Despite what atheists like Richard Dawkins would like the world to believe, belief in the divine and science go together just fine. In fact, for many educated people, they’re inseparable.
Take the case of neurosurgeon Dr. Eben Alexander, who is featured in the Oct. 15 Newsweek. After a career spent understanding the functioning of the human brain, Dr. Alexander dismissed reports of near-death experiences as mere hallucinations brought on by the chemical and physical events that occur in the brain of someone undergoing trauma.
But after contracting a rare form of meningitis in which E. coli bacteria attacked his brain, Alexander fell into a coma, during which he says he was brought to heaven.
As his doctors debated whether to discontinue treating his nonresponsive body, Alexander suddenly recovered. As he discusses in Newsweek, he now believes he has scientific evidence that consciousness continues after death.
Recently, Republican Rep. Paul Broun of Georgia has caught flack for telling a Baptist group that he believes evolution and the big bang theory are “lies straight from the pit of hell.”
The media likes to paint people like Broun as ignorant, unintelligent folk straight out of “Deliverance,” but Broun is a medical doctor and sits on the Committee on Science, Space and Technology.
Broun regards his religious beliefs as integral to his work as a congressman and scientist. He said he regards the Bible as the “manufacturer’s handbook.”
Historically, there’s no conflict between Judeo-Christian religion and science. Many of the most famous scientists have been Jewish or Christian clergy.
It’s been suggested that the reason science developed in the West and not in most other regions of the world is because of biblical religion, which teaches among other things that God is consistent and has established natural laws which he himself obeys when interacting with the Earth and its inhabitants.
Even though it is not a biblically based culture, China, another technologically advanced civilization historically, has in common with the West the notion that the universe is subject to an order ordained by heaven.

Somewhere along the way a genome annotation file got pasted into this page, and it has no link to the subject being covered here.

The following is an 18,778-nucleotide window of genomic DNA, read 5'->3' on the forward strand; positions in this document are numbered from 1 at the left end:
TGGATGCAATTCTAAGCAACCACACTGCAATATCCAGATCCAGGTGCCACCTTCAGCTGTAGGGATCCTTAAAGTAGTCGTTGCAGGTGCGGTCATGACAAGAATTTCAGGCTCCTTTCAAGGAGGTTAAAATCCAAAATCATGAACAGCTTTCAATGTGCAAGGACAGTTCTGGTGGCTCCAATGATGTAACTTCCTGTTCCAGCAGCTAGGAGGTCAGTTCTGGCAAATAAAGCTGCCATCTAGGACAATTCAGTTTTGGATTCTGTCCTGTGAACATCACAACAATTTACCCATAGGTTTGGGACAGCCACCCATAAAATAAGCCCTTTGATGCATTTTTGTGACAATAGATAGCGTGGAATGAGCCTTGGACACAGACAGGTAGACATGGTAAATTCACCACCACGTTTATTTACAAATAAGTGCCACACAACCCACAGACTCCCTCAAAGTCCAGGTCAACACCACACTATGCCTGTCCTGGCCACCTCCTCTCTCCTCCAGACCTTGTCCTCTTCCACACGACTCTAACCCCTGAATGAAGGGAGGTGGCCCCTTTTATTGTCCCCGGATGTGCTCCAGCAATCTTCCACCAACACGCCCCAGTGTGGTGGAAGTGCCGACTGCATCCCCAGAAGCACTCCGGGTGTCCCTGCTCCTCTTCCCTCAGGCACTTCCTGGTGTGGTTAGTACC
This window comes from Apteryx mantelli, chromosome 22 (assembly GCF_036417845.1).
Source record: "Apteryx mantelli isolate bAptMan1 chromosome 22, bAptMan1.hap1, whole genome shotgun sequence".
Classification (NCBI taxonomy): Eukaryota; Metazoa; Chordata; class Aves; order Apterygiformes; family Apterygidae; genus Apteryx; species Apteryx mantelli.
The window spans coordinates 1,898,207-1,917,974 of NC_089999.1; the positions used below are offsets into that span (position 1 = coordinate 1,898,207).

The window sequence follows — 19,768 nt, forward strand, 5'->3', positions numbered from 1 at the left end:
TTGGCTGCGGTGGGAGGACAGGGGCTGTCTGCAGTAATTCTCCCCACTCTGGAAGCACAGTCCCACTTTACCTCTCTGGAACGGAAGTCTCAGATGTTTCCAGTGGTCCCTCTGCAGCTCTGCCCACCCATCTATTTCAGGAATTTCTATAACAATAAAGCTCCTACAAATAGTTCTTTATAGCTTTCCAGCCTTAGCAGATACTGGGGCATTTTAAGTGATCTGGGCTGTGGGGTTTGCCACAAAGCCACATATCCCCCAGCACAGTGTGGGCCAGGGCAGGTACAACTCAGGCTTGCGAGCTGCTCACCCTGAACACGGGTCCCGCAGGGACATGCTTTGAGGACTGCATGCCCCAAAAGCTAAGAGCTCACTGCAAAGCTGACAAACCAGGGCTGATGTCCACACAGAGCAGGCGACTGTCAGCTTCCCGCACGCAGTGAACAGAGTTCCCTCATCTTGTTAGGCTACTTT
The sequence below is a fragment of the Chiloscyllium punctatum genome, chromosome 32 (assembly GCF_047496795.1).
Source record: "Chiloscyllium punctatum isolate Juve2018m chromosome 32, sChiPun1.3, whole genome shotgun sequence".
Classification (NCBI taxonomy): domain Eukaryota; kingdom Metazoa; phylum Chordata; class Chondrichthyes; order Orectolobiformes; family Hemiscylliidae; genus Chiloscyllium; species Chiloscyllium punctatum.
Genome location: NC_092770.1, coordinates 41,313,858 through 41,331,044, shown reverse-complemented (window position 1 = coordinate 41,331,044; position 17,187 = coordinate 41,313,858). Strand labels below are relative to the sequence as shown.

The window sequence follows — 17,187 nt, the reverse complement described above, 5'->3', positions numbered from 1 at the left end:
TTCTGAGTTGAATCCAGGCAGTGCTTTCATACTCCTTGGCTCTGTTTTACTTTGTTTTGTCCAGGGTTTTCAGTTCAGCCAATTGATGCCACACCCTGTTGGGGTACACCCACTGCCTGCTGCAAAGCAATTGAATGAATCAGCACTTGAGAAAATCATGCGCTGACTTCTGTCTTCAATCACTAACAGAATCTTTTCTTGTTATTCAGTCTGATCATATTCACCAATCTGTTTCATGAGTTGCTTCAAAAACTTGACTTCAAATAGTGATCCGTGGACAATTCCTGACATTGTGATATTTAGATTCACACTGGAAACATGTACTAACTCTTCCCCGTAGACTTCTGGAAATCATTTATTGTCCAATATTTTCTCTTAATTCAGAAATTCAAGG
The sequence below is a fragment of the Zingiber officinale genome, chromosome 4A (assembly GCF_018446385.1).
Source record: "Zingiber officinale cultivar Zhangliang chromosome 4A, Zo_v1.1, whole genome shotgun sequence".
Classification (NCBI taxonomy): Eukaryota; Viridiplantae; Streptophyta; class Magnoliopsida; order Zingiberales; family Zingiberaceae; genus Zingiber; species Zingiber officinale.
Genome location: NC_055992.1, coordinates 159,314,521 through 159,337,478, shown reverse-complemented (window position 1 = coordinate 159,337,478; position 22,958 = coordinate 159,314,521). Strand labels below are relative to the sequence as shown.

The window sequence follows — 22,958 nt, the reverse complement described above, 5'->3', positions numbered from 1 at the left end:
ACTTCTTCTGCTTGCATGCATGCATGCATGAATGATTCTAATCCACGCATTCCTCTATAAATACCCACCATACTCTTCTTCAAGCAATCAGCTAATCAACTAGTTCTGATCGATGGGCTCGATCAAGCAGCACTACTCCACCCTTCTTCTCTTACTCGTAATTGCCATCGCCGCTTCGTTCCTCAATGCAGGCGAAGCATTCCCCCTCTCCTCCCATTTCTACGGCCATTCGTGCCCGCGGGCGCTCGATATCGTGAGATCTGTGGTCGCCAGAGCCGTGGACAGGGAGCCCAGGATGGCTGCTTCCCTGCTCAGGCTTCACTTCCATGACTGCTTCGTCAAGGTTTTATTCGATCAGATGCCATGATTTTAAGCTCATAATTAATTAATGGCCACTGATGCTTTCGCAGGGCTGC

Some other religions, such as Islam, for example, do not share the concept of an orderly universe. In Islam, the world is ruled by Allah, a god who can be described as capricious even at the best of times. There is no sense of a rational order, so there is no need to study the universe. Thus, modern lands under Muslim rule have not changed much in hundreds of years and sciences have been stifled.
It’s not without irony, therefore, that two of modern science’s most prominent theories — evolution and the big bang — are rooted in a belief in randomness. The bottom line of both theories is that everything happened by accident.
It shouldn’t be a surprise, then, that scientists pursuing those theories are at a loss to answer the most basic questions about them, such as why did the big bang occur when physics suggests it shouldn’t have, or what mechanism could account for one species turning into another as mere natural selection clearly isn’t an adequate explanation?
And both theories notably have become protected by a dogmatic legion of believers in the scientific community. Scientists who question either one openly, particularly evolution, do so at risk to their careers and reputations.
It is almost as if the belief in randomness within these dearly held scientific theories has had the same effect of squelching rational questions and honest inquiry as might be seen under the strictest of theocracies. In fact, the almost religious fervor with which these theories are expounded has infected political attitudes toward education, preventing students from even hearing about other ideas, in effect creating something like a secular theocracy on school boards across this country.
A mind that is open to scientific investigation seems to be best supported when that same mind is also open to the idea of God.